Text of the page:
Messages From An Owl by Max R. Terman
Publisher: Princeton University Press (February 1996)
Genre: Non-Fiction, Biology
Messages From An Owl was one of the highest rated books on my to-read list. With an average rating of 4.67, I felt it must be amazing. And even though this rating is based only on 5 people (I know, that is very little), I decided to give it a try.
The author, Max R. Terman, is a zoologist from Kansas. One day, he rescues a great horned owlet and decides to try and raise it. Many biologists believe that this is a futile try, as most hand-raises owl are never capable of surviving on their own, let alone be a normal functioning member of their species. Terman tries anyway and we follow him on his adventures. By the end of the book he has told us all about the ecology and life history of the great horned owl. He doesn’t forget the more general science education either. The best is that he manages to teach all these things without me noticing it. I was so drawn to Stripey’s story. We get to know this owl through all the stages of life, making me feel very connected. By interweaving his own experiences with his knowledge, the author managed to make this a very pleasurable book.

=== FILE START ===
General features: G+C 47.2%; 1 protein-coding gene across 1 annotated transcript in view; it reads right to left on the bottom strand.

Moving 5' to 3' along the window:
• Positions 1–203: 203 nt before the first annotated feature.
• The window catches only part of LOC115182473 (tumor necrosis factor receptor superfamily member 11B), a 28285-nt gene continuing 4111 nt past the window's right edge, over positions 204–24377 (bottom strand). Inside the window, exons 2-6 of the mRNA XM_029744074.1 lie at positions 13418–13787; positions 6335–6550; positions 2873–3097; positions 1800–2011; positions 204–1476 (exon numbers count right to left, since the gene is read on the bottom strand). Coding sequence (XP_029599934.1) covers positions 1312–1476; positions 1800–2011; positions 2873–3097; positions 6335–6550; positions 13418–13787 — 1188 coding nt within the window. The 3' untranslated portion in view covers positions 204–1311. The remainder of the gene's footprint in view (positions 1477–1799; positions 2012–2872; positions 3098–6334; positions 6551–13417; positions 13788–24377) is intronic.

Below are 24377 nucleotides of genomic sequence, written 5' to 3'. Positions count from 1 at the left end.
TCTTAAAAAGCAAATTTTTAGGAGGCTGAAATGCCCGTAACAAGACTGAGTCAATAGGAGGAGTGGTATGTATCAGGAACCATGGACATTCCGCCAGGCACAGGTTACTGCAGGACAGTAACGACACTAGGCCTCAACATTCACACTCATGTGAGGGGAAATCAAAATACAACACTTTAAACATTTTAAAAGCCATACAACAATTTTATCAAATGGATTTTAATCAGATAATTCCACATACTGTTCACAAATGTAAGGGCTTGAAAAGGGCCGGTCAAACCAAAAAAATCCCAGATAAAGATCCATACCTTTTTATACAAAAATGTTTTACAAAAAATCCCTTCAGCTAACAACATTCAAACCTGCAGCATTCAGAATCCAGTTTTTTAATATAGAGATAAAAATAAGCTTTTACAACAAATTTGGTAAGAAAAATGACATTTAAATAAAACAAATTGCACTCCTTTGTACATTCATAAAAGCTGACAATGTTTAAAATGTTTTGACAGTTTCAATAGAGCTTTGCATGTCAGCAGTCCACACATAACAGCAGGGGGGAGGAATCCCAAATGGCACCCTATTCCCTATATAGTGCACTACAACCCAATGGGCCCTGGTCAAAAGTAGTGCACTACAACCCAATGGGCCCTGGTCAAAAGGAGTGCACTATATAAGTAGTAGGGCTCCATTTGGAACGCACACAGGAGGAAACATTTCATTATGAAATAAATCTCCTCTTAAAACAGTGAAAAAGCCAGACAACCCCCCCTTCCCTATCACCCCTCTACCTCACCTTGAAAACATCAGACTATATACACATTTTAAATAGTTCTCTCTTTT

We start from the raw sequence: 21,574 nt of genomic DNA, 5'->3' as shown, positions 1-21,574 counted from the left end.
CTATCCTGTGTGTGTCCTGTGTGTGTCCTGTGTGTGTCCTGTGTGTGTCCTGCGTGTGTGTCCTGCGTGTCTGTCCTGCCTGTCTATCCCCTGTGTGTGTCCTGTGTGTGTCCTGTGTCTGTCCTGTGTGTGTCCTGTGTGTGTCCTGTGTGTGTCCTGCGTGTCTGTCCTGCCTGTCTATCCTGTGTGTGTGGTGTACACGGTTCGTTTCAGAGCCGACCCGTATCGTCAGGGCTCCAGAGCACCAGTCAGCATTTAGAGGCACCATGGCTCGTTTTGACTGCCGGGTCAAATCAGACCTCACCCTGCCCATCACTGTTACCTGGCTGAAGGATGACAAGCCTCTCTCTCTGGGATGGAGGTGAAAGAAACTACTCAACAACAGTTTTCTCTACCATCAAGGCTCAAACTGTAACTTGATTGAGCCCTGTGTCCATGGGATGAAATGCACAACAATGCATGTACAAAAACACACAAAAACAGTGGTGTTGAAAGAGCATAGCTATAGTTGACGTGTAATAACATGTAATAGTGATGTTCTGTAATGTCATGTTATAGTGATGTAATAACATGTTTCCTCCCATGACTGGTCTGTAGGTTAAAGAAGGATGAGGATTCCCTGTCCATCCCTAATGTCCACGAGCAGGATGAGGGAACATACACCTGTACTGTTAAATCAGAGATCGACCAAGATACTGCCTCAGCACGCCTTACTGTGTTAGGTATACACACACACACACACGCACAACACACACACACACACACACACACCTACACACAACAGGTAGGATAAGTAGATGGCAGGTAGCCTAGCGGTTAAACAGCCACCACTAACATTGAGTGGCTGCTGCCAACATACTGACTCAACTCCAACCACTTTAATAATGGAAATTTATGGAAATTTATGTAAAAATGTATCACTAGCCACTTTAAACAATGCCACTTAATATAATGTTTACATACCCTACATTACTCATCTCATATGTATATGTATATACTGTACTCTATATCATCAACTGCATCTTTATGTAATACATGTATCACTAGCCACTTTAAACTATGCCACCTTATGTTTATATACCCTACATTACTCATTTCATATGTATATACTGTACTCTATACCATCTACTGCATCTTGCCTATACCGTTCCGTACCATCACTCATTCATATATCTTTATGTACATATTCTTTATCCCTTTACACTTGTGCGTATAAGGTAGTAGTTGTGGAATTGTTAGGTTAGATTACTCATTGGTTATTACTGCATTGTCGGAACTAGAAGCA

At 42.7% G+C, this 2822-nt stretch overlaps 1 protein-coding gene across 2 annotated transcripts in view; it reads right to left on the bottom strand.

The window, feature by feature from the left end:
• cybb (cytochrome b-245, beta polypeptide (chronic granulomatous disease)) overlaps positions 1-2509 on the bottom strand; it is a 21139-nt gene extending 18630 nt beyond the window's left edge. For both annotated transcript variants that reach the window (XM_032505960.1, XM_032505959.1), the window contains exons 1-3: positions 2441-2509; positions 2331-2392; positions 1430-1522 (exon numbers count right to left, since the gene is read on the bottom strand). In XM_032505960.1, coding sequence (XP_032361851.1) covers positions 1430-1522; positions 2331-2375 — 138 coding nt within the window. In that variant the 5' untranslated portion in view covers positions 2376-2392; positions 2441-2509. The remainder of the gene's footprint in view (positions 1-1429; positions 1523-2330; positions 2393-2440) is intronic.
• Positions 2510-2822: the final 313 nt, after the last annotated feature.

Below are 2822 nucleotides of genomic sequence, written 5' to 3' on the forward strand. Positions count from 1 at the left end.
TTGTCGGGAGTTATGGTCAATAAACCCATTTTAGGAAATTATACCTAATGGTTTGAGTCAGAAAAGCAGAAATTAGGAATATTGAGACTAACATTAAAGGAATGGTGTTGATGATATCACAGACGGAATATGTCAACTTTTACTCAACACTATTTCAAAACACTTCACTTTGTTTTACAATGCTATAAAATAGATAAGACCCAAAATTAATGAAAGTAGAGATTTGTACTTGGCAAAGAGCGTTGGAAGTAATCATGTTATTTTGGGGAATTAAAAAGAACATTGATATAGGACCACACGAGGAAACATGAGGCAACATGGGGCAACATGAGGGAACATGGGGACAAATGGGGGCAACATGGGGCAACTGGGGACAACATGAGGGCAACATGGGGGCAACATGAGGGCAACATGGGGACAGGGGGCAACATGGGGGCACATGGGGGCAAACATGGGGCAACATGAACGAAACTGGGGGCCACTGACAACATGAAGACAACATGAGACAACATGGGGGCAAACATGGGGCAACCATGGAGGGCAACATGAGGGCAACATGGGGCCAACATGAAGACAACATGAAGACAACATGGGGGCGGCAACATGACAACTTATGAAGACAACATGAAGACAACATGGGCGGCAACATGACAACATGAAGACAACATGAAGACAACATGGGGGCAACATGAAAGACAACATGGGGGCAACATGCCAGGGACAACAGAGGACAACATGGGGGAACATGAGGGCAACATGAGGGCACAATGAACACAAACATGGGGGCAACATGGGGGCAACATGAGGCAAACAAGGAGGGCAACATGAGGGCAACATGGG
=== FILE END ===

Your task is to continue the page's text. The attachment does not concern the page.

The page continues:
The writing style was engaging and had a nice flow. The academic background of the author shines through his sentence construction and word use, but this doesn’t make it unnecessarily complicated.
My favorite quote was actually a quote of the ecologist Richard Brewer that Terman put in the book: ‘We have the responsibility for protecting the earth not because every species is kin but because we are the only one that knows it.’ Little addition from my side: maybe we should also save them because we are the ones destroying their world.
Being a biologist myself I might be a tad biased, but I think that anyone who is even remotely interested in owls or nature should give this one a try! Let’s make Messages From An Owl more popular and increase its number of ratings. I just updated mine, so now it has 6 already!
Final rating: ★★★★★